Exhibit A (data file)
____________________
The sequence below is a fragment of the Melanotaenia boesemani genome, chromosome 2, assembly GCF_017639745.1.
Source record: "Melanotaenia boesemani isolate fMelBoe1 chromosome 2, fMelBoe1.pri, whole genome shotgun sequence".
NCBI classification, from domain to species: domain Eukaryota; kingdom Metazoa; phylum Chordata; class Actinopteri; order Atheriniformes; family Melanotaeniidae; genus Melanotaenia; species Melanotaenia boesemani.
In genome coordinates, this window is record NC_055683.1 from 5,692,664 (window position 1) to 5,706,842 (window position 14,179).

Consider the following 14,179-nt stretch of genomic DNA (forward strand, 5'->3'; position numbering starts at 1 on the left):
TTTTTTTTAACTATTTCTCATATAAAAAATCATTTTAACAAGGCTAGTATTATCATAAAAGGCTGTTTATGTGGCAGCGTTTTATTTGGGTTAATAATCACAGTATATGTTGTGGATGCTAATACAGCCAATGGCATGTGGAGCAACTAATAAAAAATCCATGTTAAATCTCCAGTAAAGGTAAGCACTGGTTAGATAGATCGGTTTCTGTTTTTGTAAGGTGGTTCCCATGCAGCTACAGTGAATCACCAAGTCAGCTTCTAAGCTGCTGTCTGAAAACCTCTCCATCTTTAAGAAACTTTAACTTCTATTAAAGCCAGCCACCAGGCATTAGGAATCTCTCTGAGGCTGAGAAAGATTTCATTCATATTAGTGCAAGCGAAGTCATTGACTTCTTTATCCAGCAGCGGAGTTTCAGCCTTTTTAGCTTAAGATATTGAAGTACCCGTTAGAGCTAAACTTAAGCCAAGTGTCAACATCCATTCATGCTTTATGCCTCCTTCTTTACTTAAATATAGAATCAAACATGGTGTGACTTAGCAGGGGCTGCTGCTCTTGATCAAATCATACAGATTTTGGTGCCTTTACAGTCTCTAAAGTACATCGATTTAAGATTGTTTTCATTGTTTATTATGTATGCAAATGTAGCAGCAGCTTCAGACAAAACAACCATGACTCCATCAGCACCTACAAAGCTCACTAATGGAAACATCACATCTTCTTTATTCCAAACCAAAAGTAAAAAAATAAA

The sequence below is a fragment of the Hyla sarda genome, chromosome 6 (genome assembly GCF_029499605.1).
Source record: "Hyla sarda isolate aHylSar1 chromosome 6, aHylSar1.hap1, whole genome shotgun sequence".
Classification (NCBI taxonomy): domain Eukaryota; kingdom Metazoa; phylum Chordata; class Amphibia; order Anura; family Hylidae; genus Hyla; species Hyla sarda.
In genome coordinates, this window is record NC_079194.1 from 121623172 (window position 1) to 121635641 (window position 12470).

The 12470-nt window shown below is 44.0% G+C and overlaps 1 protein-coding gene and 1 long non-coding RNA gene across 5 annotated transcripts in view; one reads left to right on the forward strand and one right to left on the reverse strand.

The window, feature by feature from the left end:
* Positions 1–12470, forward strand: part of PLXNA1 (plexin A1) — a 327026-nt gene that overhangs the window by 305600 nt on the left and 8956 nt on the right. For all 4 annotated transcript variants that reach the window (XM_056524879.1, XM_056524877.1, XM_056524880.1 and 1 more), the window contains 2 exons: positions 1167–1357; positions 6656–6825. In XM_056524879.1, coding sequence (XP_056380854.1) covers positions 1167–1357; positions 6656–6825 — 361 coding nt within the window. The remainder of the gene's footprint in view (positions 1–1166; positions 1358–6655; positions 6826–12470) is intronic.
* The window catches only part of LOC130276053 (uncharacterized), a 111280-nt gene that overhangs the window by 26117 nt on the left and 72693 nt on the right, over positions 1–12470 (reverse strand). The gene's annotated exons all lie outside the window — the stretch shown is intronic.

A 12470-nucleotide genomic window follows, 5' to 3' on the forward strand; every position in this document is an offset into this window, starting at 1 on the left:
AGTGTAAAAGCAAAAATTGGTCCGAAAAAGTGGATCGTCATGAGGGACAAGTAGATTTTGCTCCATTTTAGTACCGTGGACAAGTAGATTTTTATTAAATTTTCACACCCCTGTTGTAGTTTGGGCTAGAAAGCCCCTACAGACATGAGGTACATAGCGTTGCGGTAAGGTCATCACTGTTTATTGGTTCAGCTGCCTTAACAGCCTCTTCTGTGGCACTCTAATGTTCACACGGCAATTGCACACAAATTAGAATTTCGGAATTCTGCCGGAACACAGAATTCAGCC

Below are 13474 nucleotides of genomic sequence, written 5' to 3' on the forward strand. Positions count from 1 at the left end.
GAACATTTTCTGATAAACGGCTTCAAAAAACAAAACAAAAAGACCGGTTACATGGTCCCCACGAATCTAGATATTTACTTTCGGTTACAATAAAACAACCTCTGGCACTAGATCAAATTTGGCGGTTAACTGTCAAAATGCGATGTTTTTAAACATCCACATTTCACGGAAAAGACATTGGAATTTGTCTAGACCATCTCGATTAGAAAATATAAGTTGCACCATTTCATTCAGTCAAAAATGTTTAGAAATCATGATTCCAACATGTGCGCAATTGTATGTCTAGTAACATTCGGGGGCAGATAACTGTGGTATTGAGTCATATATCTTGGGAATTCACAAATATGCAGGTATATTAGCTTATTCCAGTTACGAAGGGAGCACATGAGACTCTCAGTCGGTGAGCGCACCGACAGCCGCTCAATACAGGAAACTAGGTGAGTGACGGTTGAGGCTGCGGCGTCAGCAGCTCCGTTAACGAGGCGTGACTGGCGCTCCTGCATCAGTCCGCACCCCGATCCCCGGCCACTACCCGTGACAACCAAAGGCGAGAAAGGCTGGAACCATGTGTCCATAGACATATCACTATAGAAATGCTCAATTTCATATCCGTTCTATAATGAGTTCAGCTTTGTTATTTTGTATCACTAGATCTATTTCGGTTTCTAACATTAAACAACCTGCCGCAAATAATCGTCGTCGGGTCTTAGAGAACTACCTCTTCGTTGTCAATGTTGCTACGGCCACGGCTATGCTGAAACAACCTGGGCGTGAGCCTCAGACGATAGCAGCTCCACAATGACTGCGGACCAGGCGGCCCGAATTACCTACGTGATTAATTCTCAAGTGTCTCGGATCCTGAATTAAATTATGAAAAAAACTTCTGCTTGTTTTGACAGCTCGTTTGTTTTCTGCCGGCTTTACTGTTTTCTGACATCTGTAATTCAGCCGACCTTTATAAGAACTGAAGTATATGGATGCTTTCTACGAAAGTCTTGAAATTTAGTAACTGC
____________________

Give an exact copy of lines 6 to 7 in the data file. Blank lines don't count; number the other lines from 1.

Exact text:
TTTTTTTTAACTATTTCTCATATAAAAAATCATTTTAACAAGGCTAGTATTATCATAAAAGGCTGTTTATGTGGCAGCGTTTTATTTGGGTTAATAATCACAGTATATGTTGTGGATGCTAATACAGCCAATGGCATGTGGAGCAACTAATAAAAAATCCATGTTAAATCTCCAGTAAAGGTAAGCACTGGTTAGATAGATCGGTTTCTGTTTTTGTAAGGTGGTTCCCATGCAGCTACAGTGAATCACCAAGTCAGCTTCTAAGCTGCTGTCTGAAAACCTCTCCATCTTTAAGAAACTTTAACTTCTATTAAAGCCAGCCACCAGGCATTAGGAATCTCTCTGAGGCTGAGAAAGATTTCATTCATATTAGTGCAAGCGAAGTCATTGACTTCTTTATCCAGCAGCGGAGTTTCAGCCTTTTTAGCTTAAGATATTGAAGTACCCGTTAGAGCTAAACTTAAGCCAAGTGTCAACATCCATTCATGCTTTATGCCTCCTTCTTTACTTAAATATAGAATCAAACATGGTGTGACTTAGCAGGGGCTGCTGCTCTTGATCAAATCATACAGATTTTGGTGCCTTTACAGTCTCTAAAGTACATCGATTTAAGATTGTTTTCATTGTTTATTATGTATGCAAATGTAGCAGCAGCTTCAGACAAAACAACCATGACTCCATCAGCACCTACAAAGCTCACTAATGGAAACATCACATCTTCTTTATTCCAAACCAAAAGTAAAAAAATAAA

The sequence below is a fragment of the Hyla sarda genome, chromosome 6 (genome assembly GCF_029499605.1).